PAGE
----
And so in 1808 we find the birth of two probable descendants of these 17th century immigrants - William Abernethy, born in County Tyrone, and Elizabeth West, born the same year in neighboring County Armagh.
We know little of this couple in the early years of their lives, except that they married young in their native Northern Ireland and had a daughter Sarah about 1829, a son William in 1832 and perhaps another child about 1836, who died before they left Ireland. When they emigrated to England some time in the 1830s they settled in the industrial northeast, in the booming port of Newcastle-upon-Tyne.
William was a weaver by trade, but the rising demands of industry may have tempted him to more profitable effort, because he put his hand to other work - namely a furnace-man and worker in a chemical factory.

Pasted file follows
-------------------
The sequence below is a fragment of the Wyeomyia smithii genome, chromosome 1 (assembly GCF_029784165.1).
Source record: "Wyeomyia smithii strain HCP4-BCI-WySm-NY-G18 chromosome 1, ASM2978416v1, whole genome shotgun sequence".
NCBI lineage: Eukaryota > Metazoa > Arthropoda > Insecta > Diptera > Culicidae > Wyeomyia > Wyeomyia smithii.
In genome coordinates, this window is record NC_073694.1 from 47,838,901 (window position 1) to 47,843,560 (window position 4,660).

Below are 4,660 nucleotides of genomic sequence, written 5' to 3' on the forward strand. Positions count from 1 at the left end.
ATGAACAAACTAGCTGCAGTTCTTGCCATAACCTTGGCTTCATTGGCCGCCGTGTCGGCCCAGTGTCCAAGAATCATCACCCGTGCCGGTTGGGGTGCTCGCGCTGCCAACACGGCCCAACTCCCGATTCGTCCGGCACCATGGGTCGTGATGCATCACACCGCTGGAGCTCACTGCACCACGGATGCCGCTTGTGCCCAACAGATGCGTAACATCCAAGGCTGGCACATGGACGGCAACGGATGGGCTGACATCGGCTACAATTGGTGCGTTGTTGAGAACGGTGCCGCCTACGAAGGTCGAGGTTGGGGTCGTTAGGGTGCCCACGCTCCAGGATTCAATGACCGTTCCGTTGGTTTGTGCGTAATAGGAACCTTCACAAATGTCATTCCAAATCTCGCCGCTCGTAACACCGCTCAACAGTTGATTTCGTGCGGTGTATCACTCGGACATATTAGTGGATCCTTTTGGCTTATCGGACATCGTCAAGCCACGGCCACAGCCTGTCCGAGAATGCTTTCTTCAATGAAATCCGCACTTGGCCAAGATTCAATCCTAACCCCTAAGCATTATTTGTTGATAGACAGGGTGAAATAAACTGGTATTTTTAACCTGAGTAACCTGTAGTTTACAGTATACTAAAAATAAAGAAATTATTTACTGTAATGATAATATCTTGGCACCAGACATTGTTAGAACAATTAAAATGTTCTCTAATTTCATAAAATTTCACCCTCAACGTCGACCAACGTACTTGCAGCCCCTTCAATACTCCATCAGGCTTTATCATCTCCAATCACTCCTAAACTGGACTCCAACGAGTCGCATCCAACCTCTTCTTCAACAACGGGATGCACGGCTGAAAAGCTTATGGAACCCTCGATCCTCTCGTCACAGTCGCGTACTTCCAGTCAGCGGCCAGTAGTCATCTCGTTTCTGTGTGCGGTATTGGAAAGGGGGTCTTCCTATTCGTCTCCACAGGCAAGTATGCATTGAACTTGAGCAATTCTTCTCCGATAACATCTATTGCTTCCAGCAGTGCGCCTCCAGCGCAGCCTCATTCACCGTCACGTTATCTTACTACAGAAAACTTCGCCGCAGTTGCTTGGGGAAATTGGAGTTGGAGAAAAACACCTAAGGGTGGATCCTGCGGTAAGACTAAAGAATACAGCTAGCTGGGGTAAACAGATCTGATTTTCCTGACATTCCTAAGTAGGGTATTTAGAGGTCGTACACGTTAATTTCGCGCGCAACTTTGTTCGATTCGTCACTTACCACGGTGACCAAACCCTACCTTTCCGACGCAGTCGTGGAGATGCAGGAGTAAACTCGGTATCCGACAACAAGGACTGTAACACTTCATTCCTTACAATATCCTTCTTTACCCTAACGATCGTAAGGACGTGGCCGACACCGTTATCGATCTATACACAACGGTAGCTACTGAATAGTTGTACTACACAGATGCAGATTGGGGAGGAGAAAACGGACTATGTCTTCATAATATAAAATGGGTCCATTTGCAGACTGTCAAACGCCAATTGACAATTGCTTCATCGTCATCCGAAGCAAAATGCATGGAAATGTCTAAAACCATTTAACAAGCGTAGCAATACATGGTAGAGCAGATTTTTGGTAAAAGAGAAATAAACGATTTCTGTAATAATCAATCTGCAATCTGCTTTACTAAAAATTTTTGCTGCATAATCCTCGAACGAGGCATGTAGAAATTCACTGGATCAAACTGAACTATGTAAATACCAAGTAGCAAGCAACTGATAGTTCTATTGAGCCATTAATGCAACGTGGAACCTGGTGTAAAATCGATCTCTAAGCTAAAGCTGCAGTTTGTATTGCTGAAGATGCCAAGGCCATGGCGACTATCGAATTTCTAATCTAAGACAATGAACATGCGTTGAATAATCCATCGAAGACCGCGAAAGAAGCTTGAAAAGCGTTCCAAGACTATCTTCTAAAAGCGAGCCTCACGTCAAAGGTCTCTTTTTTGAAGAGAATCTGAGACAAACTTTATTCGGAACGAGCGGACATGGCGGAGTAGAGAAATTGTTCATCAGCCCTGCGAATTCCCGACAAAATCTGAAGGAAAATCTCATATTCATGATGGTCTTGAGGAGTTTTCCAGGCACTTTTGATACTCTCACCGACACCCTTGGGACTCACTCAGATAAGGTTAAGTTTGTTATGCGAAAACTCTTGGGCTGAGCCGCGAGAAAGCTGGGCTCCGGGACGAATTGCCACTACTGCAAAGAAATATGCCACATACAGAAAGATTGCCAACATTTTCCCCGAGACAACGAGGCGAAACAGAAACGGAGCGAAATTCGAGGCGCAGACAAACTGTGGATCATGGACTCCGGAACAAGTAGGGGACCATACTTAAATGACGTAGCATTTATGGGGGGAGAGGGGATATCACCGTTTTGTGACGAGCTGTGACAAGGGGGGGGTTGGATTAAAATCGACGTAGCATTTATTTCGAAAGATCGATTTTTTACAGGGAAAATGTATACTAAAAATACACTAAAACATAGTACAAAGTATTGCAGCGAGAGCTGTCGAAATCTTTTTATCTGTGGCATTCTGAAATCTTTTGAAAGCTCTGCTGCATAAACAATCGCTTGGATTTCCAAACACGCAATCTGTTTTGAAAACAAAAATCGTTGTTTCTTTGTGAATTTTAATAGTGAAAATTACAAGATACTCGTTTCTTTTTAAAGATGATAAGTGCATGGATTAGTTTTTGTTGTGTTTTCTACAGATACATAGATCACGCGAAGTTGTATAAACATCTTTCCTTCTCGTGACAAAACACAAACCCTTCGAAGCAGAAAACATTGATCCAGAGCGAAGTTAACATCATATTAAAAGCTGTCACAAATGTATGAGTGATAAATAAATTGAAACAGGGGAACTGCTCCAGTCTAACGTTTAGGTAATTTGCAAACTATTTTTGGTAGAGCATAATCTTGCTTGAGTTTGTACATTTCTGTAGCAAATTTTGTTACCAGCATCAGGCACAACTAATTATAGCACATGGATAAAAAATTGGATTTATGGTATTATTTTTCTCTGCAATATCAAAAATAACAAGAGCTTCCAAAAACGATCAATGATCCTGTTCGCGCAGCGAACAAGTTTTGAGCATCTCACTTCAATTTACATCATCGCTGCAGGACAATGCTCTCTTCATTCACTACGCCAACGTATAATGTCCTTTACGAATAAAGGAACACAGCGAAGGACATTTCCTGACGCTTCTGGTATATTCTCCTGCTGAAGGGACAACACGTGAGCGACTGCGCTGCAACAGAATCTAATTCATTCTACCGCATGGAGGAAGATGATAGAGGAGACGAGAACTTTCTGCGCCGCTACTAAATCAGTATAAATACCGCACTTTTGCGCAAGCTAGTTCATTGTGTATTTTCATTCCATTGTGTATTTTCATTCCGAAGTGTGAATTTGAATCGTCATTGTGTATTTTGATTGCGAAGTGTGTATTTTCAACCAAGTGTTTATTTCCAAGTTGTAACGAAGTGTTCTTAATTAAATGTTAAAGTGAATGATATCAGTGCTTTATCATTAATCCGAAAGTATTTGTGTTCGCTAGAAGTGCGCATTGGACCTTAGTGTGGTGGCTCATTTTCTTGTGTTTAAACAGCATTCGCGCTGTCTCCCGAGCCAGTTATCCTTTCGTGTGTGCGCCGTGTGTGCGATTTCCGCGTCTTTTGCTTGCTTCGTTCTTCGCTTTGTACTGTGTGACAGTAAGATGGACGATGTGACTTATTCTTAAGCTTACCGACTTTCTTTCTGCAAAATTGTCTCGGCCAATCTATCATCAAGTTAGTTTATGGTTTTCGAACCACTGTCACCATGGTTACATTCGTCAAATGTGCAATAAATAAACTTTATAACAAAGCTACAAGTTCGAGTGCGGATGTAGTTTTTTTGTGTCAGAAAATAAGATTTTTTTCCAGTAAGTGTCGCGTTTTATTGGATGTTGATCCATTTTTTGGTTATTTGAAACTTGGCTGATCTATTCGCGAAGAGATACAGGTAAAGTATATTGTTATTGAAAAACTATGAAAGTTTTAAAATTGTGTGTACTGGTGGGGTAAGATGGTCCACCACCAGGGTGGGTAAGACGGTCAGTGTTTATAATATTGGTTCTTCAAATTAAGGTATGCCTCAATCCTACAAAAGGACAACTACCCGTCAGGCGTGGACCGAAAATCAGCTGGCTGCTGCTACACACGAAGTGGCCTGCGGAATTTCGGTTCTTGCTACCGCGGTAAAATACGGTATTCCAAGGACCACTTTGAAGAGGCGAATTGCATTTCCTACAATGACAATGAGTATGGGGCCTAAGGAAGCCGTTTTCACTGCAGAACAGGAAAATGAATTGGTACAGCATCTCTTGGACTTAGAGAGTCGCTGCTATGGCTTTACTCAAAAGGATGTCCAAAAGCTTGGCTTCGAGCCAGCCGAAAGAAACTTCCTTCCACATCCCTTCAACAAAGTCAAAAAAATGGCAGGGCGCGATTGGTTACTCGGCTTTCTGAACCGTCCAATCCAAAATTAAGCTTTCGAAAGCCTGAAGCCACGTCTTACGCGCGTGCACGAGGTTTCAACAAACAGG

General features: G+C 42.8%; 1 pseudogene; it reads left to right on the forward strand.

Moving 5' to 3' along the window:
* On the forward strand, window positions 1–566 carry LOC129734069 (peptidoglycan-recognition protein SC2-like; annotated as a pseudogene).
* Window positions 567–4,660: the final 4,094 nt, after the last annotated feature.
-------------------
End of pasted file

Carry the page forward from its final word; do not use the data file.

There would be sadness and setbacks for the family in those early years in England. Three months before his 6th birthday in 1838, little William died of typhus fever in the early hours of the morning of Saturday, January 27.
By the spring of 1841, there were three children living with William and Elizabeth in their house in Fenkle Street, Newcastle. Irish-born Sarah was by this time 12, and her two little English sisters were Elizabeth age 2 and 4-months-old Mary. By the turn of the half century, three more sons and a daughter had been born to the Abernethys, although son William, born in 1842, did not survive infancy.
When another son, William James, was born in 1846, he was the third to be named after his father, and the only William to survive to adulthood. By the time the Abernethys’ last daughter, Hannah, arrived in 1851, father William’s widowed mother Ann had also come to live with them from Ireland. She was 67 years old, and Ireland in mid-century was no place to be poor and alone.
As for the Irish-born patriarch of the family, William Abernethy did not live to a great age. He died in 1868 at 60 of chronic bronchitis. His wife, Elizabeth, outlived him by 18 years.